Can i Deactivate Windows XP Pro x64 Edition?

Discussion in 'Windows 64bit' started by Guest, Aug 17, 2005.

  1. Guest

    Guest Guest

    I Purchased Windows XP Pro X64 ED. and installed and activated it, Not long
    after did i realise the requirments to have a 64bit computer, so i bought
    Windows XP Pro with SP2. Now i would like to build a different computer
    especially for my Windows x64 edition but i need to Deactivate it. Can anyone
    please Help me?? I tried to call microsoft but they expect me to pay $35 to
    Deactivate it. This is an OEM Version. Once again any help would be greatly
    appriecated. Thanks!
     
    Guest, Aug 17, 2005
    #1
    1. Advertisements

  2. Guest

    Default User Guest

    There is no deactivation. You simply install it on another computer and
    activate on that one.
     
    Default User, Aug 17, 2005
    #2
    1. Advertisements


  3. There is no "de-activation" process. Anyway, because the WinXPx64
    license is available only as an OEM license, it is permanently bound to
    the first computer on which it was installed. It may not legitimately
    be transferred to another computer under any circumstances.


    --

    Bruce Chambers

    Help us help you:
    http://dts-l.org/goodpost.htm
    http://www.catb.org/~esr/faqs/smart-questions.html

    You can have peace. Or you can have freedom. Don't ever count on having
    both at once. - RAH
     
    Bruce Chambers, Aug 17, 2005
    #3
  4. Guest

    Guest Guest

    Even though technically the posts above are correct, all is not lost. If
    you're not prepared to pay $35 (fair enough) to get a second authentication,
    then the only option is to wait for 3 months until the MS database for
    registrations is emptied and reset. I hope I'm correct about the exact time
    frame.

    The other option is to contact MS again and hope you get to speak with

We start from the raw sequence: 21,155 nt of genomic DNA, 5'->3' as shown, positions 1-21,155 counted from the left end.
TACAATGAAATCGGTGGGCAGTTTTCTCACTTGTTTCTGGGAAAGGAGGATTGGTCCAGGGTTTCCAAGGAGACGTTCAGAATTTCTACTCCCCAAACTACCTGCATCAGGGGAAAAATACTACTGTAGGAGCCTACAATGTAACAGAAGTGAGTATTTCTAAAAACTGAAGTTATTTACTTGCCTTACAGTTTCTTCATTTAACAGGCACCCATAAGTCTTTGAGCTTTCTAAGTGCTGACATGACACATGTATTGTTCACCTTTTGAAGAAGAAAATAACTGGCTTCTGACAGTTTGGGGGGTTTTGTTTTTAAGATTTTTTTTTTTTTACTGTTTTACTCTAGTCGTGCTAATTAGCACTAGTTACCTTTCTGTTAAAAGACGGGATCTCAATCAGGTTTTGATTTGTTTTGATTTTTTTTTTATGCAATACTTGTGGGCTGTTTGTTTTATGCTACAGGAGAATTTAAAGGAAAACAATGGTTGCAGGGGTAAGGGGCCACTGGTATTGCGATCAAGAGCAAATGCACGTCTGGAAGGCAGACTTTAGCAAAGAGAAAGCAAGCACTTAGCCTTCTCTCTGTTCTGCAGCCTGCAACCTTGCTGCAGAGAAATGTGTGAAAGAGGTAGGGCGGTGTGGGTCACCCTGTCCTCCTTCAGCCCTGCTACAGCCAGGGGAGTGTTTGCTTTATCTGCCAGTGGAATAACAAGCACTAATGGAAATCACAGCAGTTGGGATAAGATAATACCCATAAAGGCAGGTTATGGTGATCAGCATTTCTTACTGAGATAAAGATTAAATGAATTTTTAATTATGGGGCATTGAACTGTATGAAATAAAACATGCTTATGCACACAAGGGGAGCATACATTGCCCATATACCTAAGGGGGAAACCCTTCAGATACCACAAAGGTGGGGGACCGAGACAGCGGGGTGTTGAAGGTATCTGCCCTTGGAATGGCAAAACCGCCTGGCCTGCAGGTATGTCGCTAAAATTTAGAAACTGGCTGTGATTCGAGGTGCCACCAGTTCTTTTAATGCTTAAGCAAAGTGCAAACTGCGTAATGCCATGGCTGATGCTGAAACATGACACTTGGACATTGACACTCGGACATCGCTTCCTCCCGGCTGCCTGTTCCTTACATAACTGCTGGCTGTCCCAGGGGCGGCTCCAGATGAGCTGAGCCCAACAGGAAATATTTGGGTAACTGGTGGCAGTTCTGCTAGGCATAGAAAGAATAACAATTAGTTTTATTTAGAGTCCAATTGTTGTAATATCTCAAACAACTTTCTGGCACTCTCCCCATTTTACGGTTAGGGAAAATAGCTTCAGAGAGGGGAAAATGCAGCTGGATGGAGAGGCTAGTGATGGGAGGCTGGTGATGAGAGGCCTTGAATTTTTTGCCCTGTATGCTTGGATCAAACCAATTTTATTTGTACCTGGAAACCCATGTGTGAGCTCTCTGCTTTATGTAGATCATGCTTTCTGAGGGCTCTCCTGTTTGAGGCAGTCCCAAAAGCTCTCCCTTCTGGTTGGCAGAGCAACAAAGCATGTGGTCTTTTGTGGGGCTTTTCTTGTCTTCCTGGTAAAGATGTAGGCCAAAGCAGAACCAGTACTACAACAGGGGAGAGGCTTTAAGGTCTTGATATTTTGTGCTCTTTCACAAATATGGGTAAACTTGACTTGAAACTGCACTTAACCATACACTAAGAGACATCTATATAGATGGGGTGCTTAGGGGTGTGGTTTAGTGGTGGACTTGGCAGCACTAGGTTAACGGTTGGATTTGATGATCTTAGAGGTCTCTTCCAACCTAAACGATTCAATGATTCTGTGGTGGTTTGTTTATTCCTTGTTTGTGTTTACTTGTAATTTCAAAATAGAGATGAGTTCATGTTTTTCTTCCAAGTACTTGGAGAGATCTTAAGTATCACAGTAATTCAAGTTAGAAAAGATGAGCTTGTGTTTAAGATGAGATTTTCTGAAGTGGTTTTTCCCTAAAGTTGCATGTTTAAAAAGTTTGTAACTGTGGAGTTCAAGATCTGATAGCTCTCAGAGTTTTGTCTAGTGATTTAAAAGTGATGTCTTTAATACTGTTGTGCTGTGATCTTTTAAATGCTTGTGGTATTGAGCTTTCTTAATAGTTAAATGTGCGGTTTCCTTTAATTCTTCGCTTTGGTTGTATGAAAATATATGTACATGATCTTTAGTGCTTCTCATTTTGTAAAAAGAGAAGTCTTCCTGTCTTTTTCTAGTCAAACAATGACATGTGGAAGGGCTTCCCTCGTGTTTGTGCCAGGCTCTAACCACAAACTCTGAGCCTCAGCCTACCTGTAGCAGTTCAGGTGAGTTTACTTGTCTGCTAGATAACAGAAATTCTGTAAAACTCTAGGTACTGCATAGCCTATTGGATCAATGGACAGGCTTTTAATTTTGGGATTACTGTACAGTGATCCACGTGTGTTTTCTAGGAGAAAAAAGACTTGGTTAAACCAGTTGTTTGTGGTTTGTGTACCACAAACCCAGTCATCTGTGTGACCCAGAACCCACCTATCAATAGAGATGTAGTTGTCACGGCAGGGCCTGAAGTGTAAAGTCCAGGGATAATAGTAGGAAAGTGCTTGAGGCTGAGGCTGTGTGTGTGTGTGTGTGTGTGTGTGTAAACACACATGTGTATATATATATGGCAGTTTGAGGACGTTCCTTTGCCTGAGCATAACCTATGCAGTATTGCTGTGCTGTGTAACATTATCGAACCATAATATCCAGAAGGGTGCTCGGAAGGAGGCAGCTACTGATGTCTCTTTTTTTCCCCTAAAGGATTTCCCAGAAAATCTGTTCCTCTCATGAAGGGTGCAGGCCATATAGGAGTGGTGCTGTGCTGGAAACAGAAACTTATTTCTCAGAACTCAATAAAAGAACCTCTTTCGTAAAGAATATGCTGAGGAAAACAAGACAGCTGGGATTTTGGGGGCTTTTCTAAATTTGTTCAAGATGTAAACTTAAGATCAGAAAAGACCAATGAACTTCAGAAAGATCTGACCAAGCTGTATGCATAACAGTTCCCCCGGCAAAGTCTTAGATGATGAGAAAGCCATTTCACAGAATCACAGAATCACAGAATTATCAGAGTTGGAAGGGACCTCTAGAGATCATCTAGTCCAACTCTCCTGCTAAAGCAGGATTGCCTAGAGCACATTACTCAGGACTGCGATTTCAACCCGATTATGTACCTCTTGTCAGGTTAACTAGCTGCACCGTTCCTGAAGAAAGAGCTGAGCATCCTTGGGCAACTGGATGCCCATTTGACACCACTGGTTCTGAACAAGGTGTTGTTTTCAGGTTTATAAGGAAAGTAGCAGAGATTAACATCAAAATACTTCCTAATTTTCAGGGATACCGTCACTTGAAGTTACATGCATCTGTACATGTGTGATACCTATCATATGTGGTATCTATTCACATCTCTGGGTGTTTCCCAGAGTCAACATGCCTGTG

someone different who will understand your mistake and honesty. They might be
    able to help you for free. If it was me I'd just install it and try
    registering over the net. If this doesn't work phone them and ask if your
    previous install and authentication in error has anything to do with it? Play
    dumb and above all be really, really nice to the person on the phone.

    TIP: Don't authenticate until the final day. As soon as you do authenticate,
    make a full back up of your system so you can reinstate it to this point if
    you need to.
     
    Guest, Aug 17, 2005
    #4
  5. Guest

    Rick Guest

    Your info below does not make any sense.

    There is no way you could have installed and activated XP x64 on a 32
    bit platform!

    The computer you installed XP x64 IS a 64 bit computer!!
     
    Rick, Aug 17, 2005
    #5
  6. Guest

    DKI Guest

    I am not sure but i though he would be able to move it to a different PC as
    long as the ORIGINAL piece of equipment it came with (the part the OS was
    sold with) is still in use with it.

    If it was the whole PC it came with then its then he is stuck.
     
    DKI, Aug 17, 2005
    #6

  7. No, that's no true, at all. While an Microsoft OEM operating system
    license may be legitimately sold and purchased with any non-peripheral
    hardware component, the license becomes permanently bound to the first